Q: For a yes or no survey, how many should say "Yes"?

Detailed Question -

How many should say "Yes" so that I can come up with a conclusive result that the answer should be yes?

1 Answer to this question

When a question has two possible responses, it is considered dichotomous. Surveys often use dichotomous questions that ask for a Yes/No or Agree/Disagree response. Results from such surveys can help arrive at conclusions relatively quickly and efficiently.

Coming to your question, first, it is important that you have framed your hypothesis before starting the survey. Once you obtain the data, you will need to test your hypothesis to draw a conclusion about your study population (i.e., if the proposed hypothesis accepted or rejected). From your question, it appeared that you plan on hypothesizing after the results are known (how many Yes responses so that the answer is Yes). If a researcher tests a hypothesis but then omits that hypothesis from their report after they find out the results of their test, it is considered post hoc theorizing, which is a questionable practice.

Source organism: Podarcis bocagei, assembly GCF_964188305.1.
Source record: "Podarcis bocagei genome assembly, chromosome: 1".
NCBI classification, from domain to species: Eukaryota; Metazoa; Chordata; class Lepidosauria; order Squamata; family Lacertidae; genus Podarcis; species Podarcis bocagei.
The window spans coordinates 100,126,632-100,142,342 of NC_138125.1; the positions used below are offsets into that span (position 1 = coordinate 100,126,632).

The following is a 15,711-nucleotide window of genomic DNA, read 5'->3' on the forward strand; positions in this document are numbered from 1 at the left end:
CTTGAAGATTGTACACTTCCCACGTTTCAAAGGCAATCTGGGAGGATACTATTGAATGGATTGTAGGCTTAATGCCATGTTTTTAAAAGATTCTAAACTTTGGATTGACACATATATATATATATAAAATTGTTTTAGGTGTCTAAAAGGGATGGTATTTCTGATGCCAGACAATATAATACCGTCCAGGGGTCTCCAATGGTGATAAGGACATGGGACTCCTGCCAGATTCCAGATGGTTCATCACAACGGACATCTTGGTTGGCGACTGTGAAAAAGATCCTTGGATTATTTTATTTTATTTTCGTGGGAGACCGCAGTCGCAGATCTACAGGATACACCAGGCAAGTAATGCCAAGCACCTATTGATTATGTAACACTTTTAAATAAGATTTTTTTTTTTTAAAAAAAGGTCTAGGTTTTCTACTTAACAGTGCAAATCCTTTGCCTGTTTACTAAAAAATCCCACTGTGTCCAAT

However, if you simply want to know how to analyze the results (irrespective of the number of Yes/No responses), here is what you should do. After you administer the survey and collect all the responses, you will tally the Yes and No responses and divide them by the total number of participants to get the percentages of Yes and No for each question. Next, depending on the sample type, you will need to statistically test your hypothesis (i.e., compare the percentages for Yes and No responses). For such data (categorical variables, non-parametric testing), perhaps Pearson’s chi-square test would be suitable to test whether you should accept or reject your hypothesis.